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In my view, the Christian religion is the most important and one of the first things in which all children, under a free government ought to be instructed... No truth is more evident to my mind than that the Christian religion must be the basis of any government intended to secure the rights and privileges of a free people.
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1828 Noah Webster Dictionary
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1828.mshaffer.comWord [tender]

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tender

TEND'ER, n. [from tend.] One that attends or takes care of; a nurse.

1. A small vessel employed to attend a larger one for supplying her with provisions and other stores, or to convey intelligence and the like.

2. In law, an offer, either of money to pay a debt, or of service to be performed, in order to save a penalty or forfeiture which would be incurred by non-payment or non-performance; as the tender of rent due, or of the amount of a note or bond with interest. To constitute a legal tender, such money must be offered as the law prescribes; the offer of bank notes is not a legal tender. So also the tender must be at the time and place where the rent or debt ought to be paid, and it must be to the full amount due.

There is also a tender of issue in pleadings, a tender of an oath, &c.

3. Any offer for acceptance. The gentleman made me a tender of his services.

4. The thing offered. This money is not a legal tender.

5. Regard; kind concern. [Not in use.]

TEND'ER, v.t. [L. tendo.]

1. To offer in words; or to exhibit or present for acceptance.

All conditions, all minds tender down

Their service to lord Timon.

2. To hold; to esteem.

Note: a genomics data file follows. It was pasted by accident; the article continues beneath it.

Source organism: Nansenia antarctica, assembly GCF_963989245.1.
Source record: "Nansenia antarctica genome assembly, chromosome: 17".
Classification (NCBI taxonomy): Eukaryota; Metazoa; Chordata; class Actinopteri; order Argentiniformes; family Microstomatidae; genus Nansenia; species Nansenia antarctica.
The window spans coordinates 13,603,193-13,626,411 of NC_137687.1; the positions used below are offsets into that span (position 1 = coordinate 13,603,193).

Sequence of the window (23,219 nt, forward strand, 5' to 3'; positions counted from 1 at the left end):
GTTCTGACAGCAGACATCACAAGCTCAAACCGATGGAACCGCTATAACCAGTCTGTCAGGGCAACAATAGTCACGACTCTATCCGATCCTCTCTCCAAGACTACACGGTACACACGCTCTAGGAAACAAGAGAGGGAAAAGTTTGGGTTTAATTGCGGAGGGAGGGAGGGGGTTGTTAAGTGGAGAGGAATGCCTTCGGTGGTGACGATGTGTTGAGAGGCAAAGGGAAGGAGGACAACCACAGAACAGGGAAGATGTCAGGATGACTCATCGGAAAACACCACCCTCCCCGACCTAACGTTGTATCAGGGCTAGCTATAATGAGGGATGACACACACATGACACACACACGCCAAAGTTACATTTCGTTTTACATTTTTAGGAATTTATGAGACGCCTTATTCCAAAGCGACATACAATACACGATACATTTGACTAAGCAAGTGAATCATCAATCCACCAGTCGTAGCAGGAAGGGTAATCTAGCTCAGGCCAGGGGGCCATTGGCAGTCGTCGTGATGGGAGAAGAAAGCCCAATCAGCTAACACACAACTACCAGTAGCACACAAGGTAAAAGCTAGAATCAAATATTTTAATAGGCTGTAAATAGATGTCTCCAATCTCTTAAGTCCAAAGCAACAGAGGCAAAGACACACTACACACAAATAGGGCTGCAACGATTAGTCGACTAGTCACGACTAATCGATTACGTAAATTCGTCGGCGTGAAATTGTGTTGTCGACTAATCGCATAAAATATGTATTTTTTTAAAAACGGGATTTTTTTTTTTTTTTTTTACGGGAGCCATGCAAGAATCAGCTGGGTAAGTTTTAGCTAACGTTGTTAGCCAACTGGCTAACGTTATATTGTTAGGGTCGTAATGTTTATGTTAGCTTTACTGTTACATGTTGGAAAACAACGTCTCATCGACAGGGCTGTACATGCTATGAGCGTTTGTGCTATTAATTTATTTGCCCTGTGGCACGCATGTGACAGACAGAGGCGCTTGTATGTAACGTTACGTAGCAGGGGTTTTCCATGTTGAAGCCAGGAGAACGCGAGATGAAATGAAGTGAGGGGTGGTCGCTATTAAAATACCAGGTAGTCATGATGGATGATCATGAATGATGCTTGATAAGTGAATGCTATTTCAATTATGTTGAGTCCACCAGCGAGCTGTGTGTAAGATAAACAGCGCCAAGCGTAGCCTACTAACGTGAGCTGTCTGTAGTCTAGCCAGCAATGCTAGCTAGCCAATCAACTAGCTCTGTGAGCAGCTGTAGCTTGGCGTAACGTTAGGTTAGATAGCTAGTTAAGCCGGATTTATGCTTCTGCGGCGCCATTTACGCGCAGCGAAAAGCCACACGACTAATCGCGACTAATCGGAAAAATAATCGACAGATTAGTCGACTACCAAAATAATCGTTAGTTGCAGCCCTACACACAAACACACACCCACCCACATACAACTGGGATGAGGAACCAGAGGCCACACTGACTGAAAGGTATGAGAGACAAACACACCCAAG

Tender yourself more dearly. [Not in use.]

3. To offer in payment or satisfaction of a demand, for saving a penalty or forfeiture; as, to tender the amount of rent or debt.



Evolution (or devolution) of this word [tender]

1828 Webster1844 Webster1913 Webster

TEND'ER, n. [from tend.] One that attends or takes care of; a nurse.

1. A small vessel employed to attend a larger one for supplying her with provisions and other stores, or to convey intelligence and the like.

2. In law, an offer, either of money to pay a debt, or of service to be performed, in order to save a penalty or forfeiture which would be incurred by non-payment or non-performance; as the tender of rent due, or of the amount of a note or bond with interest. To constitute a legal tender, such money must be offered as the law prescribes; the offer of bank notes is not a legal tender. So also the tender must be at the time and place where the rent or debt ought to be paid, and it must be to the full amount due.

There is also a tender of issue in pleadings, a tender of an oath, &c.

3. Any offer for acceptance. The gentleman made me a tender of his services.

4. The thing offered. This money is not a legal tender.

5. Regard; kind concern. [Not in use.]

TEND'ER, v.t. [L. tendo.]

1. To offer in words; or to exhibit or present for acceptance.

All conditions, all minds tender down

Their service to lord Timon.

2. To hold; to esteem.

Tender yourself more dearly. [Not in use.]

3. To offer in payment or satisfaction of a demand, for saving a penalty or forfeiture; as, to tender the amount of rent or debt.

TEN'DER, a. [Fr. tendre; It. tenero; Port. tênro; Ir. and Gaelic, tin; W. tyner; L. tener; allied probably to thin, L. tenuis, W. tenau; Ar. وَدَنَ wadana, to be soft or thin. Class Dn, No. 12, and see No. 25.]

  1. Soft; easily impressed, broken, bruised, or injured; not firm or hard; as, tender plants; tender flesh; tender grapes. Deut. xxxii. Cant. ii.
  2. Very sensible to impression and pain; easily pained. Our bodies are not naturally more tender than our faces. L'Estrange.
  3. Delicate; effeminate; not hardy or able to endure hardship. The tender and delicate woman among you. Deut. xxviii.
  4. Weak; feeble; as, tender age. Gen. xxxiii.
  5. Young and carefully educated. Prov. iv.
  6. Susceptible of the softer passions, as love, compassion, kindness; compassionate; pitiful; easily affected by the distresses of another, or anxious for another's good; as, the tender kindness of the church; a tender heart.
  7. Compassionate; easily excited to pity, forgiveness, or favor. The Lord is pitiful, and of tender mercy. James v. Luke i.
  8. Exciting kind concern. I love Valentine; / His life's as tender to me as his soul. Shak.
  9. Expressive of the softer passions; as, a tender strain.